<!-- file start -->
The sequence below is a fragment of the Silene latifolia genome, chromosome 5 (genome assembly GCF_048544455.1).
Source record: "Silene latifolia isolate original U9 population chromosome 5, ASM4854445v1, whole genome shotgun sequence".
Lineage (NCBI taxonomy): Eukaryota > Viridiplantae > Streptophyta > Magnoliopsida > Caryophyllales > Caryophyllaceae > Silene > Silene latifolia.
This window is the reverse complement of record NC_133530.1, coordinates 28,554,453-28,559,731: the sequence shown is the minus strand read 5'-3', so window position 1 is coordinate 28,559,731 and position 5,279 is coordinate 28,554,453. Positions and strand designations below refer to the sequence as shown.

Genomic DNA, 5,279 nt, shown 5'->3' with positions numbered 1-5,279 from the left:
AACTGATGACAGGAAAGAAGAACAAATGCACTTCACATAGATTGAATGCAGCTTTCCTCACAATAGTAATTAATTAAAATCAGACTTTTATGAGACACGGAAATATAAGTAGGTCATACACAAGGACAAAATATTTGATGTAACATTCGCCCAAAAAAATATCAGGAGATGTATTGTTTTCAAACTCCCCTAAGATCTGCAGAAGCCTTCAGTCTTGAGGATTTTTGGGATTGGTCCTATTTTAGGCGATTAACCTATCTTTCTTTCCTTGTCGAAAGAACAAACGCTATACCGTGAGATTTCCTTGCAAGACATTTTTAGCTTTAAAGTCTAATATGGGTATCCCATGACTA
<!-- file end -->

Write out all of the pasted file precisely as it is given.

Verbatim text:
The sequence below is a fragment of the Silene latifolia genome, chromosome 5 (genome assembly GCF_048544455.1).
Source record: "Silene latifolia isolate original U9 population chromosome 5, ASM4854445v1, whole genome shotgun sequence".
Lineage (NCBI taxonomy): Eukaryota > Viridiplantae > Streptophyta > Magnoliopsida > Caryophyllales > Caryophyllaceae > Silene > Silene latifolia.
This window is the reverse complement of record NC_133530.1, coordinates 28,554,453-28,559,731: the sequence shown is the minus strand read 5'-3', so window position 1 is coordinate 28,559,731 and position 5,279 is coordinate 28,554,453. Positions and strand designations below refer to the sequence as shown.

Genomic DNA, 5,279 nt, shown 5'->3' with positions numbered 1-5,279 from the left:
AACTGATGACAGGAAAGAAGAACAAATGCACTTCACATAGATTGAATGCAGCTTTCCTCACAATAGTAATTAATTAAAATCAGACTTTTATGAGACACGGAAATATAAGTAGGTCATACACAAGGACAAAATATTTGATGTAACATTCGCCCAAAAAAATATCAGGAGATGTATTGTTTTCAAACTCCCCTAAGATCTGCAGAAGCCTTCAGTCTTGAGGATTTTTGGGATTGGTCCTATTTTAGGCGATTAACCTATCTTTCTTTCCTTGTCGAAAGAACAAACGCTATACCGTGAGATTTCCTTGCAAGACATTTTTAGCTTTAAAGTCTAATATGGGTATCCCATGACTA